The Essence of Growth
The Nobel Committee gives a prize in economic sciences. And economists, many of whom call themselves “quants” for their reliance on quantitative methods, rely heavily on mathematics. But the essence of economics is neither scientific nor mathematical. It is psychological, social, cultural, historical and political. (For this construct, I am indebted to Martin Heidegger’s essay “The Question Concerning Technology” (1962) which warns that “the essence of technology is by no means technological.”)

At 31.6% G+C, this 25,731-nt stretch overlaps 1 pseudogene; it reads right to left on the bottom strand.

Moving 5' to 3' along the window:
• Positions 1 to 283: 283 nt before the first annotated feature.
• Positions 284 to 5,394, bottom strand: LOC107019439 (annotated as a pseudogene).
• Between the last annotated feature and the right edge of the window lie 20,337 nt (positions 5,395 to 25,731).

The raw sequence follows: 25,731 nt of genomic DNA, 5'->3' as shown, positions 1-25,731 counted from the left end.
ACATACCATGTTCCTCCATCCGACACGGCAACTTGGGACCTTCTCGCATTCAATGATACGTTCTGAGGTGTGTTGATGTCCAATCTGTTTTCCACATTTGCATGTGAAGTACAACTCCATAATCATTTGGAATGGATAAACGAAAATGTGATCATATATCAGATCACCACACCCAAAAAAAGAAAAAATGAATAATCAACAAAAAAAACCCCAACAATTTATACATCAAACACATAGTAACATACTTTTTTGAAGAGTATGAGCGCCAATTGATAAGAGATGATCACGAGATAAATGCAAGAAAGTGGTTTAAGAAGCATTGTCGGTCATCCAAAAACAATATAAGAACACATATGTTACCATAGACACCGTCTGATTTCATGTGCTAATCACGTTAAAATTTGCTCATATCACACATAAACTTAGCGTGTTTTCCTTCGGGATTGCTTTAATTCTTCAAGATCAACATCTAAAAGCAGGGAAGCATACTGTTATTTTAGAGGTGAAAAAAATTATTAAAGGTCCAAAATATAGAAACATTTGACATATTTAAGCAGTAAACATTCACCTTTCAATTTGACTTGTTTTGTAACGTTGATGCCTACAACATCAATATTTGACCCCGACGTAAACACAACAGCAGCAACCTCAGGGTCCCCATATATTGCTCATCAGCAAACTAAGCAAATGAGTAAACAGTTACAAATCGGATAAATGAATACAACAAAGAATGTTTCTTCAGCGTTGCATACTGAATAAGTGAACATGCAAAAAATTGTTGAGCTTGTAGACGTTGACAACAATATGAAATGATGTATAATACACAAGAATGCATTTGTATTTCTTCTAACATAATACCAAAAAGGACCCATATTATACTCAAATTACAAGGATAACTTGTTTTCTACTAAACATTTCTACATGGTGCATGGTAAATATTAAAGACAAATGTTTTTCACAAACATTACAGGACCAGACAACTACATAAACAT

This terrain–non-“scientific” economics looks familiar to citizens in a democracy: Few ultimately “right” answers exist; instead, various “right” answers, all of which seem to raise new questions, conflict with one another.